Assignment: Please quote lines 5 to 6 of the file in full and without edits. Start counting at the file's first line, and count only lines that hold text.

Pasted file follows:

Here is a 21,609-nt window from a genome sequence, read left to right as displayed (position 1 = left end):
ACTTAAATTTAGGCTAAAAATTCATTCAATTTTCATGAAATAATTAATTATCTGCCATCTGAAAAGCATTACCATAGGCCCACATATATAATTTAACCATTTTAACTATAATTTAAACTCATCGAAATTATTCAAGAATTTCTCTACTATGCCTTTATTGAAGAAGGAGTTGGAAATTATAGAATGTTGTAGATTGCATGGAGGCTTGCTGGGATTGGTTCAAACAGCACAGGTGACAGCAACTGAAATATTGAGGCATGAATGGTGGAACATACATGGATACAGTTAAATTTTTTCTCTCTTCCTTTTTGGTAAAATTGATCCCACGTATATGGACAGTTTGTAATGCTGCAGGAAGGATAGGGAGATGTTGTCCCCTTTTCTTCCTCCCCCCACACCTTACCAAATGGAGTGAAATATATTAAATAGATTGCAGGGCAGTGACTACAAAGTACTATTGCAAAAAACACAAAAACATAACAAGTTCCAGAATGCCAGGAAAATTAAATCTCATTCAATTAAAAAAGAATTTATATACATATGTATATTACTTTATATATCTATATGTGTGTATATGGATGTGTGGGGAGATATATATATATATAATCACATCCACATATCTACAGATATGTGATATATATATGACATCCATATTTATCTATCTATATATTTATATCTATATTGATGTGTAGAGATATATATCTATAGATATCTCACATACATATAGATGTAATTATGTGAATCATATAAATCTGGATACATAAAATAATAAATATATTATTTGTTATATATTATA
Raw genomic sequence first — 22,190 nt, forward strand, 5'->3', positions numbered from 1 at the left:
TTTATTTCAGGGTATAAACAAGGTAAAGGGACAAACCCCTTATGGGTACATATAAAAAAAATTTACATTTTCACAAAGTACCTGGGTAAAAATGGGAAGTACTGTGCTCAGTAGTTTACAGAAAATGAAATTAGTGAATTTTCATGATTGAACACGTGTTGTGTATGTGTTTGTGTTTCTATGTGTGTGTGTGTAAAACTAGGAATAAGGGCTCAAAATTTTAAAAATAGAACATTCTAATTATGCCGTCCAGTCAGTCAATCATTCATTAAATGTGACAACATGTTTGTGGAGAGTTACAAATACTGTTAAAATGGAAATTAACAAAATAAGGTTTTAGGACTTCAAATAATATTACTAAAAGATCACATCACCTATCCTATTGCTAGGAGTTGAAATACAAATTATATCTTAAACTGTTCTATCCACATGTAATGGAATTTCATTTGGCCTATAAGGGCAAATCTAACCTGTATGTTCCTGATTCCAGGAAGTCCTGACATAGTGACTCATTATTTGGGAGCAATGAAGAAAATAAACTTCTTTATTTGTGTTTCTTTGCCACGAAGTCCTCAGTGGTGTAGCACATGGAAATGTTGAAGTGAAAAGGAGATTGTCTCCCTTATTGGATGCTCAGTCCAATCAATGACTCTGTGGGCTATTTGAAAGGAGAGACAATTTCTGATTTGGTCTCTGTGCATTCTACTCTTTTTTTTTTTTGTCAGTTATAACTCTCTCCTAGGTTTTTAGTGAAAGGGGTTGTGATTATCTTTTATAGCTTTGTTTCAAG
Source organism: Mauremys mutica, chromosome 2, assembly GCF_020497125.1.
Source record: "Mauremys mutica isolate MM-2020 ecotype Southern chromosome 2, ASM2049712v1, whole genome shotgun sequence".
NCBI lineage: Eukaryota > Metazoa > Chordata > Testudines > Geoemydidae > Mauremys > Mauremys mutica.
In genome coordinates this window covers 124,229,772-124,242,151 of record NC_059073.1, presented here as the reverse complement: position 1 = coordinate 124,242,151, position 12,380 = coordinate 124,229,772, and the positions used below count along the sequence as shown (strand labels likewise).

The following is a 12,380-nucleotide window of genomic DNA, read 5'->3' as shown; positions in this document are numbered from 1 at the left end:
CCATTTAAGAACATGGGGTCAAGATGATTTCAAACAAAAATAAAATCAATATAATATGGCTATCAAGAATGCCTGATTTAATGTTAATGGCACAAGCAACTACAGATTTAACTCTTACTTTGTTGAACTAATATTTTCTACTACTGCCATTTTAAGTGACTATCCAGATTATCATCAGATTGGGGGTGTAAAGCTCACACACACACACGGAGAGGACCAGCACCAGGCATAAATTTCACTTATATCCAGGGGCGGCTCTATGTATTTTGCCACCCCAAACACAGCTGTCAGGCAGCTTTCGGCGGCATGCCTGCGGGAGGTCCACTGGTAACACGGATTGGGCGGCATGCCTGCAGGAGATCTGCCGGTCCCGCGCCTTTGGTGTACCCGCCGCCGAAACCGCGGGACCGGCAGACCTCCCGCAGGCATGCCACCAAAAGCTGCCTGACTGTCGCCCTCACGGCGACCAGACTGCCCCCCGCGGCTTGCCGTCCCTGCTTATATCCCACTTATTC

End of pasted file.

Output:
Source organism: Mauremys mutica, chromosome 2, assembly GCF_020497125.1.
Source record: "Mauremys mutica isolate MM-2020 ecotype Southern chromosome 2, ASM2049712v1, whole genome shotgun sequence".